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US Presidential race: Sanders rides ‘momentum’ into South Carolina

world Updated: Feb 22, 2016 22:35 IST
Yashwant Raj
Yashwant Raj
Hindustan Times
Bernie Sanders

Democratic presidential candidate, Senator Bernie Sanders, speaks during a rally in Greenville, S.C. (AP Photo)

Democratic presidential candidate Bernie Sanders began barnstorming South Carolina for the upcoming primary, telling supporters packing a large sports arena his campaign was gaining momentum.

He cited Nevada, where he lost to Hillary Clinton narrowly last Saturday, as evidence — he started there 25 percentage points behind five weeks ago, and ended just 5.3 points short.

“This campaign is gaining momentum every day,” Sanders told supporters, “because we are listening to the American people and we are listening in a way other campaigns don’t.”

He didn’t name Clinton but probably meant her as she desperately tries to reach out to critical demographics that are responding to Sanders better, especially the young.

Sanders attacked Donald Trump, the Republican front-runner, several times though, projecting himself as the one to beat him. “There would be nothing that would give me greater pleasure than in fact beating Donald Trump.”

Sanders, a 74-year-old independent Senator from Vermont, has opened up the race for the Democratic presidential nomination that was once considered Clinton’s for the asking.

He lost the Iowa caucuses by the narrowest margin — several contests were decided by the toss of coins — and won in New Hampshire by a huge lead, 60.4% to 38%.

Sanders in now facing Clinton in the Democratic party’s fourth nominating contest, a primary in South Carolina this Saturday, with Clinton ahead of him 57.4% to 33.3% in polls.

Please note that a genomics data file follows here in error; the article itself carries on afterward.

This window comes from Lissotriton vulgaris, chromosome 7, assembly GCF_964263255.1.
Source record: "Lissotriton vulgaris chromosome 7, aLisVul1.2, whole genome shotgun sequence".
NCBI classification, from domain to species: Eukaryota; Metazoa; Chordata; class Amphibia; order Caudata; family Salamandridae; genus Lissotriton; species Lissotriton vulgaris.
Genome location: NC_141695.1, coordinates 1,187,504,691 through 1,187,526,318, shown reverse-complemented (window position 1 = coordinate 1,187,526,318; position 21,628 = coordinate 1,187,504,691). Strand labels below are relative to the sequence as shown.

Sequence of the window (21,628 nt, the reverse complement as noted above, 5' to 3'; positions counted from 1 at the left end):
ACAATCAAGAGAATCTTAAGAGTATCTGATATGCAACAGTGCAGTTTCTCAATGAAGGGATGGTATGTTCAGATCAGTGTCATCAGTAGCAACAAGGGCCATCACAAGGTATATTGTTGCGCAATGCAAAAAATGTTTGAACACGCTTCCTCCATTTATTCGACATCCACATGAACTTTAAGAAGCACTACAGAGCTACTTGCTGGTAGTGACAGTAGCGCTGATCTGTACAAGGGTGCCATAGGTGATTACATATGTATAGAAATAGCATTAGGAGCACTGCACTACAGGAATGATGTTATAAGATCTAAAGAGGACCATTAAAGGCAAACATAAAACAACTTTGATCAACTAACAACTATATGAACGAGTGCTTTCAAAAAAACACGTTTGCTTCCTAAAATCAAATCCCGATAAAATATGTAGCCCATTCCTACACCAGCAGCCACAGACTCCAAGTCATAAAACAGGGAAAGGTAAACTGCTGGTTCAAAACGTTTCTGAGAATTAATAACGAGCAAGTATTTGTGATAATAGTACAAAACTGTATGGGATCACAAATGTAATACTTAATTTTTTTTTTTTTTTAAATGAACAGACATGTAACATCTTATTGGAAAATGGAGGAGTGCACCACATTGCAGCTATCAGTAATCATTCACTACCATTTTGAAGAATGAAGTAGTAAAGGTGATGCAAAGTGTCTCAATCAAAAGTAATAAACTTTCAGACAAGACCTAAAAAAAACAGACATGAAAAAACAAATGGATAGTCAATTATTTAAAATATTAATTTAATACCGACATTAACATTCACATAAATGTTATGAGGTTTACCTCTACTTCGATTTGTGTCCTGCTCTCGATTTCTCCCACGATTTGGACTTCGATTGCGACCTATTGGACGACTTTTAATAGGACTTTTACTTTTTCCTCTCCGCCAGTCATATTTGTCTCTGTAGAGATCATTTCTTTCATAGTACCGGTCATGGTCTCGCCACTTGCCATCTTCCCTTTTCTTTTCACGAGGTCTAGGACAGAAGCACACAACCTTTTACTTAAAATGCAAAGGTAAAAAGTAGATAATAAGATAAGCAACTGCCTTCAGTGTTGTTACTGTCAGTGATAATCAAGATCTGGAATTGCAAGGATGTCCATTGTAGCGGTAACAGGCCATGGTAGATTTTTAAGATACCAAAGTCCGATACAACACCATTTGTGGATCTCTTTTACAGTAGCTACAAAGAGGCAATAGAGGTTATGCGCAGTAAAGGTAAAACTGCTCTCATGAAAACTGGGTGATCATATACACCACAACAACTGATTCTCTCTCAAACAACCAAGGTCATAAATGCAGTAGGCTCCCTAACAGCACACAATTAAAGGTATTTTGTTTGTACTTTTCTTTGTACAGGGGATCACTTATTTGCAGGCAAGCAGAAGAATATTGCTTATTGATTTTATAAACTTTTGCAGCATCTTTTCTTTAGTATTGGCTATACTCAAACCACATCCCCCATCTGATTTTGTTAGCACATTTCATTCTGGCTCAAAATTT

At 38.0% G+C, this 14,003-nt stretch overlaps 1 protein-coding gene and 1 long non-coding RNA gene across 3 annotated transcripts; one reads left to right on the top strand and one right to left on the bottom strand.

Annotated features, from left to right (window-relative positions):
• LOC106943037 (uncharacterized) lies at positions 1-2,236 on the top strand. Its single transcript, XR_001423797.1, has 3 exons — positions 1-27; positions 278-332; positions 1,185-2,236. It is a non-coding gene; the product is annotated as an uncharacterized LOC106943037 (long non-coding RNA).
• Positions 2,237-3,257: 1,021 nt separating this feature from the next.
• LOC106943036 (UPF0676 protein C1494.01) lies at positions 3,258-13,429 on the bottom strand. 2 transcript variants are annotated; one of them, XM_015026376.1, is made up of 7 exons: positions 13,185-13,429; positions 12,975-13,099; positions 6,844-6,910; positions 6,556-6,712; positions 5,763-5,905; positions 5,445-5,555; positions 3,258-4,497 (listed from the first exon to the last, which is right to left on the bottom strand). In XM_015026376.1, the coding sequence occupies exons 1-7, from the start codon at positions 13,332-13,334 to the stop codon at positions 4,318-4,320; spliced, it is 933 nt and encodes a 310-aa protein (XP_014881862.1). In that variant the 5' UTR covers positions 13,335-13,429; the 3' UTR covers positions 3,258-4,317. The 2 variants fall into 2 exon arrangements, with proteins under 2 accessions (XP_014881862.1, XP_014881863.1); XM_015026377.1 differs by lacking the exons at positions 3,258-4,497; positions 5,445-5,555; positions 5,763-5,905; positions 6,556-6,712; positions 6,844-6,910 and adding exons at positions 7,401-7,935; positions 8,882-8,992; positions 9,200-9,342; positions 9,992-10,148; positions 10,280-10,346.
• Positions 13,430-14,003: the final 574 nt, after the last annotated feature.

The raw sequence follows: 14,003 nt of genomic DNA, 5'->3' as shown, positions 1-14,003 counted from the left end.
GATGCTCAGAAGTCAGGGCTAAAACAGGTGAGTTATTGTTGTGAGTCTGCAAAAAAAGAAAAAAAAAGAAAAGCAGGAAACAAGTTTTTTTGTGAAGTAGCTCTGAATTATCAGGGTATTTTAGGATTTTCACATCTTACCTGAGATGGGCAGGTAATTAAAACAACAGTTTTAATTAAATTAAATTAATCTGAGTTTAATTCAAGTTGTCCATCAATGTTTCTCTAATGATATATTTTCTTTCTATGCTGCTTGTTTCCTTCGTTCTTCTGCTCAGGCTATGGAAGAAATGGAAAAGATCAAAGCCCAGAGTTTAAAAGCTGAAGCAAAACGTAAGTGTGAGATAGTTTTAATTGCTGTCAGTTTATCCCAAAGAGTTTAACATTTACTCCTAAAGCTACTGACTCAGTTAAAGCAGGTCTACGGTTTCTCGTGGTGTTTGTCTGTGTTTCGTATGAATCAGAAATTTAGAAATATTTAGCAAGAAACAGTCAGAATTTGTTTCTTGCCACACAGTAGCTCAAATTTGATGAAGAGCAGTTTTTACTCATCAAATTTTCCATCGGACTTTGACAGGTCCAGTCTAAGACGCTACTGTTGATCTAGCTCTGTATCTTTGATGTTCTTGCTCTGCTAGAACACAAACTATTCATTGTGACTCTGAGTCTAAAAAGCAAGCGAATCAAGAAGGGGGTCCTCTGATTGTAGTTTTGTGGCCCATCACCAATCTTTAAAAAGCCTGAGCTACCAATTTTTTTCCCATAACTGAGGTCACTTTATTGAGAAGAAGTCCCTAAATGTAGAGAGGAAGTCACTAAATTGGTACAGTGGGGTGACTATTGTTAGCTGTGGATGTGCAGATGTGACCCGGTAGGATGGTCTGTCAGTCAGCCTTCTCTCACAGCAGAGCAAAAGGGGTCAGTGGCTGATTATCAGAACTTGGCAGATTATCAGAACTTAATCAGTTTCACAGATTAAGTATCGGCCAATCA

But Sanders is determined to make a fight of it and so are his supporters. Lauren Warner, who brought her minor daughter along to the rally, can’t imagine him losing.

“I will be very disappointed if he loses,” she said, adding that as a Democrat she will vote for Clinton in the general election but only because she doesn’t see herself voting Republican.

But Sanders has a problem, and one, his supporters such as Warner acknowledge, is serious: he is polling poorly among African-Americans, who remain, largely, with Clinton.

And there were very few African-American at the rally.

Ashley Newton, a political consultant who entered politics as an intern in President Bill Clinton’s White House - a batch after Monica Lewinsky, as she likes to point out - defended Sanders.

“He has built a national coalition but South Carolina is a poor state and not many can afford to miss a day’s work to show up at a rally like this,” she said, more a supporter than a consultant.

A Washington Post polls shows Clinton’s favourability at 78% to Sanders’s 58% among African American voters, a clear indication of the job ahead for Sanders.

Clinton starts campaigning here on Tuesday, a day later but more confident: she leads polis here by a wide margin, according to the RealClearPolitics average of polls.

She may even win the nomination, as some Sanders supporters said they believe she will, but they believe this would have been well worth the effort, and the fight, Newton said.

“This is also about changing the conversation and Bernie has done that, on the Democratic side at least,” she said. Clinton has indeed been forced to address some issues brought up by him.

One of Sanders’s pet themes — election funding reforms — figures often in her speeches now, for instance, and so does the attack the Wall Street, also a major plank for him.